is one of the leading food crops of the world, an important staple
food and cash crop of Pakistan. It contributes 15 percent to the
foreign exchange earnings. Its area under cultivation, production
and yield per hectare also indicates its importance. This crop is
very suitable, where other crops are not possible to grow or where
Kharif (summer) irrigation water supply is abundant. According to
Cheema et al. (1991) rice prefers 5.0-6.5 soil pH, and is moderately
tolerant to exchangeable sodium percentage (ESP) in the level of
20-40%. This crop may also tolerate up to 0.40-0.60 percent of white
alkali and 0.10-0.20 percent of black alkali in soil (WAPDA report,
1961). The rice is frequently grown on heavy clay soils that have
an impervious, subsoil layer (hard pan) that limits drainage, because
it requires a constant and plentiful supply of water. The rice production
can be used to reclaim saline soils, because flooding leaches salts
from the soils (Bhatti and Soomro, 1996).
The rice crop is subjected to more than forty diseases, which are
one of the factors, for low yields of rice in the world (including
Pakistan). The diseases may appear at any stage of the growth and
development of plant, attacking the seed sown, root system, foliage,
stalk, leaf sheath, inflorescence and even the developing grain.
The fungi, bacteria, nematode and virus cause different infectious
diseases. Non-infectious diseases may be caused because of low or
high temperature, decrease or increase in different nutritional
elements essential for the crop. Overall, Table present area, production
and yield per hectare of rice crop in Pakistan. The causes of fluctuations
in production may be many more, but the diseases could not be ignored,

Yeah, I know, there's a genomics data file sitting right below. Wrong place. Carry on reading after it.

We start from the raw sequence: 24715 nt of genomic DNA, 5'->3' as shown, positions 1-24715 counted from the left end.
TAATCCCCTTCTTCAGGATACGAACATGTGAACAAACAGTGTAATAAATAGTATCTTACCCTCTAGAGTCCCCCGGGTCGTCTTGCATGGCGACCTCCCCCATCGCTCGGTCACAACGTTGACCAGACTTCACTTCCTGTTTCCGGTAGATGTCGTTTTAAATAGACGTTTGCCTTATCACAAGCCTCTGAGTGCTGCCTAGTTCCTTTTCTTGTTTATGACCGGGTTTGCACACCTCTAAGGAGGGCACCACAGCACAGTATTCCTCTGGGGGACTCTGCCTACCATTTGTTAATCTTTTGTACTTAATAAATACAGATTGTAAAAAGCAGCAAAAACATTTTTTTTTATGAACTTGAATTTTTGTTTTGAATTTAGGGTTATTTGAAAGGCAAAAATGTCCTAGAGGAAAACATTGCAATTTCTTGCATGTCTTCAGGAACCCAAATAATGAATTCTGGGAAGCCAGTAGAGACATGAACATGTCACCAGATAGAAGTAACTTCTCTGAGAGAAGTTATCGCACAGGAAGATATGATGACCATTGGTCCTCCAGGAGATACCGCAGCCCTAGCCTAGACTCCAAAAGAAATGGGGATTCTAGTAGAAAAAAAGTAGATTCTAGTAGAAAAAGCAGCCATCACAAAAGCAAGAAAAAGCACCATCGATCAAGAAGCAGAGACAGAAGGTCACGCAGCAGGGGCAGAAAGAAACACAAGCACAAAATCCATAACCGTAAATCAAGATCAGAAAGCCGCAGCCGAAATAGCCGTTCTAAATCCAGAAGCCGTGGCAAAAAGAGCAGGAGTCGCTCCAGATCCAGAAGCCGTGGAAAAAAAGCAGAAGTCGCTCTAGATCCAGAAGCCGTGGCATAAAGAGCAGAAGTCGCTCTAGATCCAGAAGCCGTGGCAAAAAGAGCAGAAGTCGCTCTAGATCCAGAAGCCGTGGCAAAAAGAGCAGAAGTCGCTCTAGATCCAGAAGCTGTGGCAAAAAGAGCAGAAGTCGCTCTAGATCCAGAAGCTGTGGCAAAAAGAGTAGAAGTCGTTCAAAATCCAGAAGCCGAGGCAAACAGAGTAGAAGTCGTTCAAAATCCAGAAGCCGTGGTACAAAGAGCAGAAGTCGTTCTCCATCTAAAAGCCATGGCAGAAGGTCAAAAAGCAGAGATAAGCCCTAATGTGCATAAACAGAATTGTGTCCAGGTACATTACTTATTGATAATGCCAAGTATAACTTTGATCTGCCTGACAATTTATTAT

neglected and or regretted, because they also cause variable loss
time by time to the crop. These all diseases are injurious in some
areas, in some years and on some plant parts. All parts of plant
are subject to disease and one or more diseases can occur on virtually
every plant and in every field. All draw attention because of symptoms
or signs and generate great concern because of their effects on
the quality and/or quantity of plants, straw or grain.
According to Kamal and Moghal (1968), Hafiz (1986), Nyvall (1979),
Bhatti and Soomro (1996) and Jiskani (1999), brown spot, blast,
stem rot, bunt, bacterial blight, false smut, ufra and khaira (zinc
deficiency) are sometimes considered important diseases at various
parts of rice growing areas of Pakistan. Therefore identification,
management practices and some other relevant knowledge of the most
important diseases of rice are being summarized, so that the growers
may protect their crop from these diseases, research workers may
decide their future strategies, extension workers may also to be
OR BROWN SPOTS (Helminthosporium oryzae)
Symptoms: This disease has been recorded all over Pakistan.
Initially small dots or circular eye shaped or oval spots appear
light in colour on leaves. These spots coalesce and result in linear
brown in colour. Later on withering and yellowing of leaves occur.
Seed setting also affected and causes sterility, shrivelling and
show rotting and poor germination.
Perpetuation: Diseased seeds, plant debris and
soils help the fungus to survive, while air and irrigation water
help to the fungus for transmitting from diseased to healthy plants.
Control: 1) Use of resistant varieties or disease
free seed in healthy soils, 2) Sanitation and crop rotation, 3)
Hot water seed treatment at 54 oC for 10 minutes or with seed dressing
fungicides, 4) Collection and destruction of stubble and spraying
with copper fungicides at right time and 5) Application of suitable
foliar fungicides may help to minimise further dissemination of
BUNT OF RICE (Tilletia barclayana)
Symptoms: This disease also called black or kernel smut
is generally distributed wherever rice is grown. Diseased grains
are filled with black powder, which can be detected by breaking
them. Only a few grains may be affected wholly or partially in an
ear. If not severely infected, seeds may germinate but seedlings
Perpetuation: The disease causing organism is soil borne.
1) Cultivation of resistant varieties, 2) Use of healthy seed, 3)
Sowing early maturing varieties, 4) Avoid high rates of nitrogen